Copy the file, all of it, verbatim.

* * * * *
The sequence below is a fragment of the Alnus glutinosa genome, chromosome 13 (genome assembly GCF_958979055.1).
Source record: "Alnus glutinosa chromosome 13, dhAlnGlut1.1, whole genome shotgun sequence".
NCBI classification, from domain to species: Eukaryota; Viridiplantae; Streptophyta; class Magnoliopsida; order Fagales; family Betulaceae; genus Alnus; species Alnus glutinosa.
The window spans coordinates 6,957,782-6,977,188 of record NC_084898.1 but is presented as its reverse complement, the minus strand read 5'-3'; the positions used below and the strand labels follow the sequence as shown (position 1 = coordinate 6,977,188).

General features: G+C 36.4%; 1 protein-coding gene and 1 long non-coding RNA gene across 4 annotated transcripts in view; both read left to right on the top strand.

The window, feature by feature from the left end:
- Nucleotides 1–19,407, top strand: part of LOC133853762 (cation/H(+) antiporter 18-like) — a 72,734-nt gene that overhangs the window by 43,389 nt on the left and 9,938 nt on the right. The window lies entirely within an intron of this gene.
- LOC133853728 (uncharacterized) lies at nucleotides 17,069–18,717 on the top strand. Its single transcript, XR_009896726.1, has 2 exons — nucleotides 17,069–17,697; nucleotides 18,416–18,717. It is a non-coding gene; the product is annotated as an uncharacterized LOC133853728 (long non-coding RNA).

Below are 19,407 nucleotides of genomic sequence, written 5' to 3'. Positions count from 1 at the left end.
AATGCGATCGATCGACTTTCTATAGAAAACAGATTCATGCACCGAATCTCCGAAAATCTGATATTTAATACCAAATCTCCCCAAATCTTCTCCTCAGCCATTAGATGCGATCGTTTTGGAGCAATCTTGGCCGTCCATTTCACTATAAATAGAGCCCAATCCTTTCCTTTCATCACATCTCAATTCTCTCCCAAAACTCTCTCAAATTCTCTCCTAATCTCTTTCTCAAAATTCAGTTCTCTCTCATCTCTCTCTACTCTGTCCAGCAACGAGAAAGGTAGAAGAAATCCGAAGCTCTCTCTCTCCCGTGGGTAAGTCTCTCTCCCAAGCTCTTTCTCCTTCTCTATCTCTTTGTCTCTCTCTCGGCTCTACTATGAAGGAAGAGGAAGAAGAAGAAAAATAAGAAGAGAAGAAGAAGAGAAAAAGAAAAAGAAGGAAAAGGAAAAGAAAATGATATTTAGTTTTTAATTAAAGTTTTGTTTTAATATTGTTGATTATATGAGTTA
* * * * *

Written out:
The sequence below is a fragment of the Alnus glutinosa genome, chromosome 13 (genome assembly GCF_958979055.1).
Source record: "Alnus glutinosa chromosome 13, dhAlnGlut1.1, whole genome shotgun sequence".
NCBI classification, from domain to species: Eukaryota; Viridiplantae; Streptophyta; class Magnoliopsida; order Fagales; family Betulaceae; genus Alnus; species Alnus glutinosa.
The window spans coordinates 6,957,782-6,977,188 of record NC_084898.1 but is presented as its reverse complement, the minus strand read 5'-3'; the positions used below and the strand labels follow the sequence as shown (position 1 = coordinate 6,977,188).

General features: G+C 36.4%; 1 protein-coding gene and 1 long non-coding RNA gene across 4 annotated transcripts in view; both read left to right on the top strand.

The window, feature by feature from the left end:
- Nucleotides 1–19,407, top strand: part of LOC133853762 (cation/H(+) antiporter 18-like) — a 72,734-nt gene that overhangs the window by 43,389 nt on the left and 9,938 nt on the right. The window lies entirely within an intron of this gene.
- LOC133853728 (uncharacterized) lies at nucleotides 17,069–18,717 on the top strand. Its single transcript, XR_009896726.1, has 2 exons — nucleotides 17,069–17,697; nucleotides 18,416–18,717. It is a non-coding gene; the product is annotated as an uncharacterized LOC133853728 (long non-coding RNA).

Below are 19,407 nucleotides of genomic sequence, written 5' to 3'. Positions count from 1 at the left end.
AATGCGATCGATCGACTTTCTATAGAAAACAGATTCATGCACCGAATCTCCGAAAATCTGATATTTAATACCAAATCTCCCCAAATCTTCTCCTCAGCCATTAGATGCGATCGTTTTGGAGCAATCTTGGCCGTCCATTTCACTATAAATAGAGCCCAATCCTTTCCTTTCATCACATCTCAATTCTCTCCCAAAACTCTCTCAAATTCTCTCCTAATCTCTTTCTCAAAATTCAGTTCTCTCTCATCTCTCTCTACTCTGTCCAGCAACGAGAAAGGTAGAAGAAATCCGAAGCTCTCTCTCTCCCGTGGGTAAGTCTCTCTCCCAAGCTCTTTCTCCTTCTCTATCTCTTTGTCTCTCTCTCGGCTCTACTATGAAGGAAGAGGAAGAAGAAGAAAAATAAGAAGAGAAGAAGAAGAGAAAAAGAAAAAGAAGGAAAAGGAAAAGAAAATGATATTTAGTTTTTAATTAAAGTTTTGTTTTAATATTGTTGATTATATGAGTTA